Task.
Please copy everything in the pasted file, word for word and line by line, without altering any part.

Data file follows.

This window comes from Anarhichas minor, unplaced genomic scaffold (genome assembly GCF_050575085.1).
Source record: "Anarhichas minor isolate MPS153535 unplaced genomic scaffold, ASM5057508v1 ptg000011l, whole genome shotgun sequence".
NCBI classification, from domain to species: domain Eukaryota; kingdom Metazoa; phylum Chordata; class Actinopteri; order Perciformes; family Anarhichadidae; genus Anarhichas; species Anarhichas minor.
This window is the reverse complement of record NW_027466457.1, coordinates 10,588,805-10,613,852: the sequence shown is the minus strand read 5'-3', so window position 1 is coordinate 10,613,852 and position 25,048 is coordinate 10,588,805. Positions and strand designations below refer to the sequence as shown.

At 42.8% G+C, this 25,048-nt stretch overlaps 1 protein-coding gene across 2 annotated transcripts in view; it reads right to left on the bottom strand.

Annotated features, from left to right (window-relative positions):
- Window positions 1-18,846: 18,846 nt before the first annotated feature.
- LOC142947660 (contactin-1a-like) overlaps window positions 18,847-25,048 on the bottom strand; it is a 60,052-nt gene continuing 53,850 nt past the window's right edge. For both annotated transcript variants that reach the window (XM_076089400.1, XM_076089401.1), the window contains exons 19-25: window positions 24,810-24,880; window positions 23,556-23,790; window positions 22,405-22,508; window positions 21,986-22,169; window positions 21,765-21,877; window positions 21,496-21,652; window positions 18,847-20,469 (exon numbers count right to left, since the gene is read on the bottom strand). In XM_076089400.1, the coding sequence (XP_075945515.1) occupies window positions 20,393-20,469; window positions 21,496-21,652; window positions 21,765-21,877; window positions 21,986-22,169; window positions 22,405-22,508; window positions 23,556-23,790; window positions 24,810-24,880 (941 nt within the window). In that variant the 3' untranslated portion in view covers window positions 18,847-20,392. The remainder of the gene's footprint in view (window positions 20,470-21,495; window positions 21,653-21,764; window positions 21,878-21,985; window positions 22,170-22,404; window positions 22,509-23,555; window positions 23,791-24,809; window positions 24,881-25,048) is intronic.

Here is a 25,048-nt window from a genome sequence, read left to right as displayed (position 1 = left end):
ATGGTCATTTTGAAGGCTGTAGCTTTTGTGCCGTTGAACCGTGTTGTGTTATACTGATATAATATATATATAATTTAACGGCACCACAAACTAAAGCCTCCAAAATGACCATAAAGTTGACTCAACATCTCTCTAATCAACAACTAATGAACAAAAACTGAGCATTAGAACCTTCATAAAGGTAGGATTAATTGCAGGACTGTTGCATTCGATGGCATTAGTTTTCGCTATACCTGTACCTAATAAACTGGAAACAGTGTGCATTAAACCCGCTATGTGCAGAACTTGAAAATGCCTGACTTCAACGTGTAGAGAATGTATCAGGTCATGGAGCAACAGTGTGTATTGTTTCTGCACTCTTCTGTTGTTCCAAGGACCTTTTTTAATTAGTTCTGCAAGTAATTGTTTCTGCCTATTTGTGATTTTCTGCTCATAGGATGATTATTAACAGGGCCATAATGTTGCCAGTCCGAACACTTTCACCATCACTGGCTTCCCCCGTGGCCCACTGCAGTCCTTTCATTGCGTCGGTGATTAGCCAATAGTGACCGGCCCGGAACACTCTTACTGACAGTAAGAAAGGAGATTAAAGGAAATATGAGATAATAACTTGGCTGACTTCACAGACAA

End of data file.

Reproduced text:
This window comes from Anarhichas minor, unplaced genomic scaffold (genome assembly GCF_050575085.1).
Source record: "Anarhichas minor isolate MPS153535 unplaced genomic scaffold, ASM5057508v1 ptg000011l, whole genome shotgun sequence".
NCBI classification, from domain to species: domain Eukaryota; kingdom Metazoa; phylum Chordata; class Actinopteri; order Perciformes; family Anarhichadidae; genus Anarhichas; species Anarhichas minor.
This window is the reverse complement of record NW_027466457.1, coordinates 10,588,805-10,613,852: the sequence shown is the minus strand read 5'-3', so window position 1 is coordinate 10,613,852 and position 25,048 is coordinate 10,588,805. Positions and strand designations below refer to the sequence as shown.

At 42.8% G+C, this 25,048-nt stretch overlaps 1 protein-coding gene across 2 annotated transcripts in view; it reads right to left on the bottom strand.

Annotated features, from left to right (window-relative positions):
- Window positions 1-18,846: 18,846 nt before the first annotated feature.
- LOC142947660 (contactin-1a-like) overlaps window positions 18,847-25,048 on the bottom strand; it is a 60,052-nt gene continuing 53,850 nt past the window's right edge. For both annotated transcript variants that reach the window (XM_076089400.1, XM_076089401.1), the window contains exons 19-25: window positions 24,810-24,880; window positions 23,556-23,790; window positions 22,405-22,508; window positions 21,986-22,169; window positions 21,765-21,877; window positions 21,496-21,652; window positions 18,847-20,469 (exon numbers count right to left, since the gene is read on the bottom strand). In XM_076089400.1, the coding sequence (XP_075945515.1) occupies window positions 20,393-20,469; window positions 21,496-21,652; window positions 21,765-21,877; window positions 21,986-22,169; window positions 22,405-22,508; window positions 23,556-23,790; window positions 24,810-24,880 (941 nt within the window). In that variant the 3' untranslated portion in view covers window positions 18,847-20,392. The remainder of the gene's footprint in view (window positions 20,470-21,495; window positions 21,653-21,764; window positions 21,878-21,985; window positions 22,170-22,404; window positions 22,509-23,555; window positions 23,791-24,809; window positions 24,881-25,048) is intronic.

Here is a 25,048-nt window from a genome sequence, read left to right as displayed (position 1 = left end):
ATGGTCATTTTGAAGGCTGTAGCTTTTGTGCCGTTGAACCGTGTTGTGTTATACTGATATAATATATATATAATTTAACGGCACCACAAACTAAAGCCTCCAAAATGACCATAAAGTTGACTCAACATCTCTCTAATCAACAACTAATGAACAAAAACTGAGCATTAGAACCTTCATAAAGGTAGGATTAATTGCAGGACTGTTGCATTCGATGGCATTAGTTTTCGCTATACCTGTACCTAATAAACTGGAAACAGTGTGCATTAAACCCGCTATGTGCAGAACTTGAAAATGCCTGACTTCAACGTGTAGAGAATGTATCAGGTCATGGAGCAACAGTGTGTATTGTTTCTGCACTCTTCTGTTGTTCCAAGGACCTTTTTTAATTAGTTCTGCAAGTAATTGTTTCTGCCTATTTGTGATTTTCTGCTCATAGGATGATTATTAACAGGGCCATAATGTTGCCAGTCCGAACACTTTCACCATCACTGGCTTCCCCCGTGGCCCACTGCAGTCCTTTCATTGCGTCGGTGATTAGCCAATAGTGACCGGCCCGGAACACTCTTACTGACAGTAAGAAAGGAGATTAAAGGAAATATGAGATAATAACTTGGCTGACTTCACAGACAA